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Archive for the ‘AAUW in the News’ Category

Clinton Global Initiative

2012 has been a year of memorable accomplishments for AAUW’s many fellowships and grants recipients. Last week we highlighted some fellows from our 2012 Following the Fellows series; this week we want to showcase some of our other fellows. Publishing books and articles, giving TED talks, and hosting a national television show are just a few examples of the impressive things AAUW alumnae have done this year.

More than 15 current and former fellows published books this year, in genres as varied and unique as the authors themselves. From Rose Corrigan’s work on violence against women to Jessica Faye Carter’s book on women in science, technology, engineering, and mathematics (STEM) and from Emilie Zaslow’s Feminism, Inc. to Erin Winkler’s Learning Race, Learning Place, 2012 was a year of innovation and fascinating research.

Besides writing great books, AAUW fellows have also been publishing articles in magazines, newspapers, and journals. Take Vanessa Perez, who became a frequent contributor to the Huffington Post, writing about DREAMers, immigration, and human rights. Or Julia Damianova, whose article “The Coming Mediterranean Energy War” was published in The National Interest, or Michal Gilad Gat, whose criminology articles were published in no fewer than three journals. And the list goes on!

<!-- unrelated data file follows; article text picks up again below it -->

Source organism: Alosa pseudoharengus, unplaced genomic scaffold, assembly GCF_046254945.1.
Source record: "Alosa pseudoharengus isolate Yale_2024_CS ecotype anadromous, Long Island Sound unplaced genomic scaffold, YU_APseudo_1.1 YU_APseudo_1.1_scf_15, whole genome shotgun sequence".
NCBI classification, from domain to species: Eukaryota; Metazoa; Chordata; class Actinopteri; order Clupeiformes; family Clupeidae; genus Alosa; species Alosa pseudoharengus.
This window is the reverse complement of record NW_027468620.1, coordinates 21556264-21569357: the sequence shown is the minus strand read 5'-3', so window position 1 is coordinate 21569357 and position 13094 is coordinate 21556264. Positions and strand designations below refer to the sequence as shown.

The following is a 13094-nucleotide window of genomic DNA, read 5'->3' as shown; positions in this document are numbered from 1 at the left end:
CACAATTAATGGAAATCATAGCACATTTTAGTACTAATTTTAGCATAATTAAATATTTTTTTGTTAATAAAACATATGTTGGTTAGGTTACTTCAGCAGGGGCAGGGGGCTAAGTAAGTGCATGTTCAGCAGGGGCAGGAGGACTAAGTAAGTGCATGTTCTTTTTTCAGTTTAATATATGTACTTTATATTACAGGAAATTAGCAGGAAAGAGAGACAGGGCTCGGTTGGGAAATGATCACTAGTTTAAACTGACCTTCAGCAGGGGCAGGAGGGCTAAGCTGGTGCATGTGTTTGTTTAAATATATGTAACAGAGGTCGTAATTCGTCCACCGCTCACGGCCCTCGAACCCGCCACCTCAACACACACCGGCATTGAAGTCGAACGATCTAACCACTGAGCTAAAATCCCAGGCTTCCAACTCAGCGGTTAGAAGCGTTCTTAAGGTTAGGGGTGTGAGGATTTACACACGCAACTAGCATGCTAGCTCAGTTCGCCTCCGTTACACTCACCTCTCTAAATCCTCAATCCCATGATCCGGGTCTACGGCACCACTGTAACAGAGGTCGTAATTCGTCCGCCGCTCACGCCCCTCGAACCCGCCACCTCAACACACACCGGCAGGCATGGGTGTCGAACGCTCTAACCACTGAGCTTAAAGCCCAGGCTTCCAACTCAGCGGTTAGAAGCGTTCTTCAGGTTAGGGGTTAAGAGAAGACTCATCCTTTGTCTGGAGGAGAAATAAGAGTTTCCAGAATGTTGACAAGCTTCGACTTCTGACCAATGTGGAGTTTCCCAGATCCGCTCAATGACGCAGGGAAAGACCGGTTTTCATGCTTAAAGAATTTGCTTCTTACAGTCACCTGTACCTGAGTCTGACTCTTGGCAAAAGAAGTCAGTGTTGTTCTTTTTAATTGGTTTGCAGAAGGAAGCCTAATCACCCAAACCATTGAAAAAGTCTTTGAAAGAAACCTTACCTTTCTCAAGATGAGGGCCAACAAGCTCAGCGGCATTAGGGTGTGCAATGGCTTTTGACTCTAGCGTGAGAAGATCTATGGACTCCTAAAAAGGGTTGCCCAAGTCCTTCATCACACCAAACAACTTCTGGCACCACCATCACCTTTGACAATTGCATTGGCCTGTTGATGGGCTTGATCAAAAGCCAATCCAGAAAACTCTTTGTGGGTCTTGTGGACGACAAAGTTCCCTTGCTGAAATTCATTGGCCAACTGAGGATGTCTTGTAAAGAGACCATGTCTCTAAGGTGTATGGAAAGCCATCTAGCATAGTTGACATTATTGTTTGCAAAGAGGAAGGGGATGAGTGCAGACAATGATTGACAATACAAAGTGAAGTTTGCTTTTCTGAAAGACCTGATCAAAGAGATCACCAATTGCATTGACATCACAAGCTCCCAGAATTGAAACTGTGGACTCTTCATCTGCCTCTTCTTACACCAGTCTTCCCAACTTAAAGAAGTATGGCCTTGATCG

AAUW Fellow Amina Tawasil, "33 Bridges, Standing, Still, on a Fluid of Emotions," featured on the Anthropology News website.

2012 has also been a year of prestigious recognition for the diverse work of AAUW fellows and alumnae. In the fall, Carol Tang was named one of California’s Leading Women in STEM for her after-school education advocacy. Barbara Ann Naddeo won the Jacques Barzun Prize in Cultural History for her book Vico and Naples: The Urban Origins of Modern Social Theory. In October, Kristen Johnson was selected as an honoree at the Los Angeles African American Women’s Public Policy Institute’s Women in Action Awards. Not one but two former fellows won awards for translation from the PEN American Center, an international literary and human rights organization: Suzanne Jill Levine received the Literary Award for Translation, and Margaret Sayers Peden received the Ralph Manheim Medal for Translation. In the art world, current American Fellow Amina Tawasil won an award in the American Anthropological Association’s 111th annual photography contest.